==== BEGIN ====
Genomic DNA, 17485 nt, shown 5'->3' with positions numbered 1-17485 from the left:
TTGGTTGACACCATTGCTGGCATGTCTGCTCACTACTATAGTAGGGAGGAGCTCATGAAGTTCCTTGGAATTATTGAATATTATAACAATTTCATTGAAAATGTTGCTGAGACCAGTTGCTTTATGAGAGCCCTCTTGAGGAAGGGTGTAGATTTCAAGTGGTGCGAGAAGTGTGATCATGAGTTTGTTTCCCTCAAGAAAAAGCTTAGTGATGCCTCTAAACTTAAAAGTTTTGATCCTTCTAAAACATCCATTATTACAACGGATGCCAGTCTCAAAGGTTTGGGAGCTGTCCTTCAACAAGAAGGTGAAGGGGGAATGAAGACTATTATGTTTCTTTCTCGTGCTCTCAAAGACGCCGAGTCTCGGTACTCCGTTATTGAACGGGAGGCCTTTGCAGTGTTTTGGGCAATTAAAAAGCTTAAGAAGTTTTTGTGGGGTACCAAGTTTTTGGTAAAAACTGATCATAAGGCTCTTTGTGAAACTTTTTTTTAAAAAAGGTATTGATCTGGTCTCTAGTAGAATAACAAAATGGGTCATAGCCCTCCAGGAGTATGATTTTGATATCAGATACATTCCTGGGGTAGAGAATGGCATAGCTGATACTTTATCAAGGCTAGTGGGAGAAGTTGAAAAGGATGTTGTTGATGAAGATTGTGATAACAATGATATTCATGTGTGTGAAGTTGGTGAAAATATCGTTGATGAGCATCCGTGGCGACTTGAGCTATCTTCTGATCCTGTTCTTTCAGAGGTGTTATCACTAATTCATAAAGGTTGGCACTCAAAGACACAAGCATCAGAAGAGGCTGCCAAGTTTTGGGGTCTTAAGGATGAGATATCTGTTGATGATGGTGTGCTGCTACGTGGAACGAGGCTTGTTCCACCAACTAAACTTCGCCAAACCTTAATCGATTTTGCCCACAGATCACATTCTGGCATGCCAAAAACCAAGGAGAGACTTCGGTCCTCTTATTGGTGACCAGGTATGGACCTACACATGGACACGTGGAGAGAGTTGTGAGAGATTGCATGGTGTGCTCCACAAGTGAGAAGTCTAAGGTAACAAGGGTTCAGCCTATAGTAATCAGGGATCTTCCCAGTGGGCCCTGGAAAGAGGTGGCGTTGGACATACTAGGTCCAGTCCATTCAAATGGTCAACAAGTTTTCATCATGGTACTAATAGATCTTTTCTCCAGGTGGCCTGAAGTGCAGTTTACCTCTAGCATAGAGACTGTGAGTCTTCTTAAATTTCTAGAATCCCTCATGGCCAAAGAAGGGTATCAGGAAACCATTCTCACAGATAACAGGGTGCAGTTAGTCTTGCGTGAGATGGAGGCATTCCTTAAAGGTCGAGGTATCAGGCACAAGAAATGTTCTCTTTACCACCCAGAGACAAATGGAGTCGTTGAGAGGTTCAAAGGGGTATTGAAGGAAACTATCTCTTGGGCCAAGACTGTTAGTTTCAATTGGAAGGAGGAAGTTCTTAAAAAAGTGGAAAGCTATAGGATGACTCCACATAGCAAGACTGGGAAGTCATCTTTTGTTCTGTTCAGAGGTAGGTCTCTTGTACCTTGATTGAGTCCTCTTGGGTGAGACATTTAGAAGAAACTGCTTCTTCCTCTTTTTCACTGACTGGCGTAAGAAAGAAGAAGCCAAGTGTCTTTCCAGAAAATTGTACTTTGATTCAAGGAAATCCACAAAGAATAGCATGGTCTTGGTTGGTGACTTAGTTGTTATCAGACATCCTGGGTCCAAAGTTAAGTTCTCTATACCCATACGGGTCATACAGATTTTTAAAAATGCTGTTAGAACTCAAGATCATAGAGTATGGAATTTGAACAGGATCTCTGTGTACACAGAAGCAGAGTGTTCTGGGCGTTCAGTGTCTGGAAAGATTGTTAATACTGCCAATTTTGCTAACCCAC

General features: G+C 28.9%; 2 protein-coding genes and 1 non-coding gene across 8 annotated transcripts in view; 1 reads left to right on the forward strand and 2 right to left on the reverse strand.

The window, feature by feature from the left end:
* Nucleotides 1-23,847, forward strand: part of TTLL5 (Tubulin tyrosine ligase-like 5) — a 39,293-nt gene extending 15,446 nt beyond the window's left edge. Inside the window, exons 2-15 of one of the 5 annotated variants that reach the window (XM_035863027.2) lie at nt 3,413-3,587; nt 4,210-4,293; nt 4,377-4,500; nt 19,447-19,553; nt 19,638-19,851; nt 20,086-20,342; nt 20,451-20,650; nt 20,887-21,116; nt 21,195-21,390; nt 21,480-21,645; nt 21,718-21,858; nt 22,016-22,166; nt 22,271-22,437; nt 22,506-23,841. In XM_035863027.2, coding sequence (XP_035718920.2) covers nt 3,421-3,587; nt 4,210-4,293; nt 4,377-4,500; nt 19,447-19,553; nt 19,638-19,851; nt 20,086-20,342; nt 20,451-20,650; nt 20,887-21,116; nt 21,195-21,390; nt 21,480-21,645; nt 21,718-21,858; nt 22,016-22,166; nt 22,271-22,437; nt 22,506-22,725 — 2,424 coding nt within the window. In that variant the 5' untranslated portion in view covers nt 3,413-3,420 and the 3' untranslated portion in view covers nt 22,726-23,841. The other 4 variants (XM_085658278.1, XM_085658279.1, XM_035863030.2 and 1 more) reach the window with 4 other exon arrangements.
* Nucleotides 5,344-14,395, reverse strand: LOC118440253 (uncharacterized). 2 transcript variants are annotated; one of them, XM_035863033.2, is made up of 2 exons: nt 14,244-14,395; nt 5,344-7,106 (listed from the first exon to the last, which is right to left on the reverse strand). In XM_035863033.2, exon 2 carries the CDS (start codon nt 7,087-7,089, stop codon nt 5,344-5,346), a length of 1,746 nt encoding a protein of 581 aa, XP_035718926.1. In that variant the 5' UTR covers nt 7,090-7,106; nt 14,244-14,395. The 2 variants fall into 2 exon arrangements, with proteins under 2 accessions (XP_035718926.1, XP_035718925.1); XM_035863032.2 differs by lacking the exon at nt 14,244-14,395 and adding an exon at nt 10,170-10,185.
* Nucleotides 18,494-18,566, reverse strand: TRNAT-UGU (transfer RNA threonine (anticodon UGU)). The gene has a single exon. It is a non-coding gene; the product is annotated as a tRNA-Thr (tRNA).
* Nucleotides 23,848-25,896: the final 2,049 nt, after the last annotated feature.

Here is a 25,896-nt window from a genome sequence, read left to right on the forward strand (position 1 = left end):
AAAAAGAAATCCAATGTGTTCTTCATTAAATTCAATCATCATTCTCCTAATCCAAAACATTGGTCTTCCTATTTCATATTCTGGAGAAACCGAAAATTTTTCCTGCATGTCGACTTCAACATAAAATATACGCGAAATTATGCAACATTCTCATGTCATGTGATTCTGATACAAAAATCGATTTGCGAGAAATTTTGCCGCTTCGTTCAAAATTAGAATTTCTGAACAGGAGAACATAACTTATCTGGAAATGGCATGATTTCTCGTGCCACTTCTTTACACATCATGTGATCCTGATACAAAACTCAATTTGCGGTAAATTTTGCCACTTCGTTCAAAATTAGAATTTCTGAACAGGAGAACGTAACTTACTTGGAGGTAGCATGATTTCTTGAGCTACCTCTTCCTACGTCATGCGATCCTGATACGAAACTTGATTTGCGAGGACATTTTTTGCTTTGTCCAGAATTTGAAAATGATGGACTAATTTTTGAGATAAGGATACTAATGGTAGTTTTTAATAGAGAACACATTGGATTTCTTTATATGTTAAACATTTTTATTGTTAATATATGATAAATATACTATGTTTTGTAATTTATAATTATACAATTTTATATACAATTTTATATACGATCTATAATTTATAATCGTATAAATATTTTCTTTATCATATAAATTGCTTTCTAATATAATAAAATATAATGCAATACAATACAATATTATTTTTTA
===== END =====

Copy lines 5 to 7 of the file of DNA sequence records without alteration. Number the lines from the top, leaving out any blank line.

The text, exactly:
* Nucleotides 1-23,847, forward strand: part of TTLL5 (Tubulin tyrosine ligase-like 5) — a 39,293-nt gene extending 15,446 nt beyond the window's left edge. Inside the window, exons 2-15 of one of the 5 annotated variants that reach the window (XM_035863027.2) lie at nt 3,413-3,587; nt 4,210-4,293; nt 4,377-4,500; nt 19,447-19,553; nt 19,638-19,851; nt 20,086-20,342; nt 20,451-20,650; nt 20,887-21,116; nt 21,195-21,390; nt 21,480-21,645; nt 21,718-21,858; nt 22,016-22,166; nt 22,271-22,437; nt 22,506-23,841. In XM_035863027.2, coding sequence (XP_035718920.2) covers nt 3,421-3,587; nt 4,210-4,293; nt 4,377-4,500; nt 19,447-19,553; nt 19,638-19,851; nt 20,086-20,342; nt 20,451-20,650; nt 20,887-21,116; nt 21,195-21,390; nt 21,480-21,645; nt 21,718-21,858; nt 22,016-22,166; nt 22,271-22,437; nt 22,506-22,725 — 2,424 coding nt within the window. In that variant the 5' untranslated portion in view covers nt 3,413-3,420 and the 3' untranslated portion in view covers nt 22,726-23,841. The other 4 variants (XM_085658278.1, XM_085658279.1, XM_035863030.2 and 1 more) reach the window with 4 other exon arrangements.
* Nucleotides 5,344-14,395, reverse strand: LOC118440253 (uncharacterized). 2 transcript variants are annotated; one of them, XM_035863033.2, is made up of 2 exons: nt 14,244-14,395; nt 5,344-7,106 (listed from the first exon to the last, which is right to left on the reverse strand). In XM_035863033.2, exon 2 carries the CDS (start codon nt 7,087-7,089, stop codon nt 5,344-5,346), a length of 1,746 nt encoding a protein of 581 aa, XP_035718926.1. In that variant the 5' UTR covers nt 7,090-7,106; nt 14,244-14,395. The 2 variants fall into 2 exon arrangements, with proteins under 2 accessions (XP_035718926.1, XP_035718925.1); XM_035863032.2 differs by lacking the exon at nt 14,244-14,395 and adding an exon at nt 10,170-10,185.
* Nucleotides 18,494-18,566, reverse strand: TRNAT-UGU (transfer RNA threonine (anticodon UGU)). The gene has a single exon. It is a non-coding gene; the product is annotated as a tRNA-Thr (tRNA).